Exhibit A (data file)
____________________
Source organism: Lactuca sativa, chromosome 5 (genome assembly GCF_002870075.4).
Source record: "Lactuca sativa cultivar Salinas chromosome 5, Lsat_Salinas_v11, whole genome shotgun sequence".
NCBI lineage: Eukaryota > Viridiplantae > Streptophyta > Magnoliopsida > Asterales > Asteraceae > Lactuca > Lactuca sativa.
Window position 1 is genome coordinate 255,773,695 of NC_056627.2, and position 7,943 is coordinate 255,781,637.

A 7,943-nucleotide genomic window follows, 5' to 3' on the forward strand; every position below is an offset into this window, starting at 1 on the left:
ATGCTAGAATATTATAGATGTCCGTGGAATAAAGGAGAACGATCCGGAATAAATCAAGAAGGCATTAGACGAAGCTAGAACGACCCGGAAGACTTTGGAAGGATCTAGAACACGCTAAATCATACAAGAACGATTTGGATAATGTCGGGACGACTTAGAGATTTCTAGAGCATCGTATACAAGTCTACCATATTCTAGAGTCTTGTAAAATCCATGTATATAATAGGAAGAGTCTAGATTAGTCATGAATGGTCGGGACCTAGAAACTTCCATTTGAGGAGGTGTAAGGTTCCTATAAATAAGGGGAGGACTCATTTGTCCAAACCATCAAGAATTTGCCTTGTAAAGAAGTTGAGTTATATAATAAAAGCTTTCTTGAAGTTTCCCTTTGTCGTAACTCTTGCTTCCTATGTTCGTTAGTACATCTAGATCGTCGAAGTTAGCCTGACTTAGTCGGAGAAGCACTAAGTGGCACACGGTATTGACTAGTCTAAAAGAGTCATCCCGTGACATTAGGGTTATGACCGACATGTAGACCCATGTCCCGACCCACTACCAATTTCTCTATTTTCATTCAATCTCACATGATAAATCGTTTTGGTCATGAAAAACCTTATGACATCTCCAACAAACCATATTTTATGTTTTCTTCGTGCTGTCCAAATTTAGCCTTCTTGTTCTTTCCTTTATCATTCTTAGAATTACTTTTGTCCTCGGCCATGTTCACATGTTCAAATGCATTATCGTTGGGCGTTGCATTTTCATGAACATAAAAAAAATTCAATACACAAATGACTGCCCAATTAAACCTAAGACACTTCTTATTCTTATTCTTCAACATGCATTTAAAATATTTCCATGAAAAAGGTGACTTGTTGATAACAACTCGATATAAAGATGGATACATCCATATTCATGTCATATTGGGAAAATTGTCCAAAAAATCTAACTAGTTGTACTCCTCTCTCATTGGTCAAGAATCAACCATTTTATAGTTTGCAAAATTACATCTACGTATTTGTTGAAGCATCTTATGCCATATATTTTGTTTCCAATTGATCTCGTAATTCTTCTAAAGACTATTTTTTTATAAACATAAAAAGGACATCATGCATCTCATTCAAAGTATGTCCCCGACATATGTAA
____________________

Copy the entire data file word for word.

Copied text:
Source organism: Lactuca sativa, chromosome 5 (genome assembly GCF_002870075.4).
Source record: "Lactuca sativa cultivar Salinas chromosome 5, Lsat_Salinas_v11, whole genome shotgun sequence".
NCBI lineage: Eukaryota > Viridiplantae > Streptophyta > Magnoliopsida > Asterales > Asteraceae > Lactuca > Lactuca sativa.
Window position 1 is genome coordinate 255,773,695 of NC_056627.2, and position 7,943 is coordinate 255,781,637.

A 7,943-nucleotide genomic window follows, 5' to 3' on the forward strand; every position below is an offset into this window, starting at 1 on the left:
ATGCTAGAATATTATAGATGTCCGTGGAATAAAGGAGAACGATCCGGAATAAATCAAGAAGGCATTAGACGAAGCTAGAACGACCCGGAAGACTTTGGAAGGATCTAGAACACGCTAAATCATACAAGAACGATTTGGATAATGTCGGGACGACTTAGAGATTTCTAGAGCATCGTATACAAGTCTACCATATTCTAGAGTCTTGTAAAATCCATGTATATAATAGGAAGAGTCTAGATTAGTCATGAATGGTCGGGACCTAGAAACTTCCATTTGAGGAGGTGTAAGGTTCCTATAAATAAGGGGAGGACTCATTTGTCCAAACCATCAAGAATTTGCCTTGTAAAGAAGTTGAGTTATATAATAAAAGCTTTCTTGAAGTTTCCCTTTGTCGTAACTCTTGCTTCCTATGTTCGTTAGTACATCTAGATCGTCGAAGTTAGCCTGACTTAGTCGGAGAAGCACTAAGTGGCACACGGTATTGACTAGTCTAAAAGAGTCATCCCGTGACATTAGGGTTATGACCGACATGTAGACCCATGTCCCGACCCACTACCAATTTCTCTATTTTCATTCAATCTCACATGATAAATCGTTTTGGTCATGAAAAACCTTATGACATCTCCAACAAACCATATTTTATGTTTTCTTCGTGCTGTCCAAATTTAGCCTTCTTGTTCTTTCCTTTATCATTCTTAGAATTACTTTTGTCCTCGGCCATGTTCACATGTTCAAATGCATTATCGTTGGGCGTTGCATTTTCATGAACATAAAAAAAATTCAATACACAAATGACTGCCCAATTAAACCTAAGACACTTCTTATTCTTATTCTTCAACATGCATTTAAAATATTTCCATGAAAAAGGTGACTTGTTGATAACAACTCGATATAAAGATGGATACATCCATATTCATGTCATATTGGGAAAATTGTCCAAAAAATCTAACTAGTTGTACTCCTCTCTCATTGGTCAAGAATCAACCATTTTATAGTTTGCAAAATTACATCTACGTATTTGTTGAAGCATCTTATGCCATATATTTTGTTTCCAATTGATCTCGTAATTCTTCTAAAGACTATTTTTTTATAAACATAAAAAGGACATCATGCATCTCATTCAAAGTATGTCCCCGACATATGTAA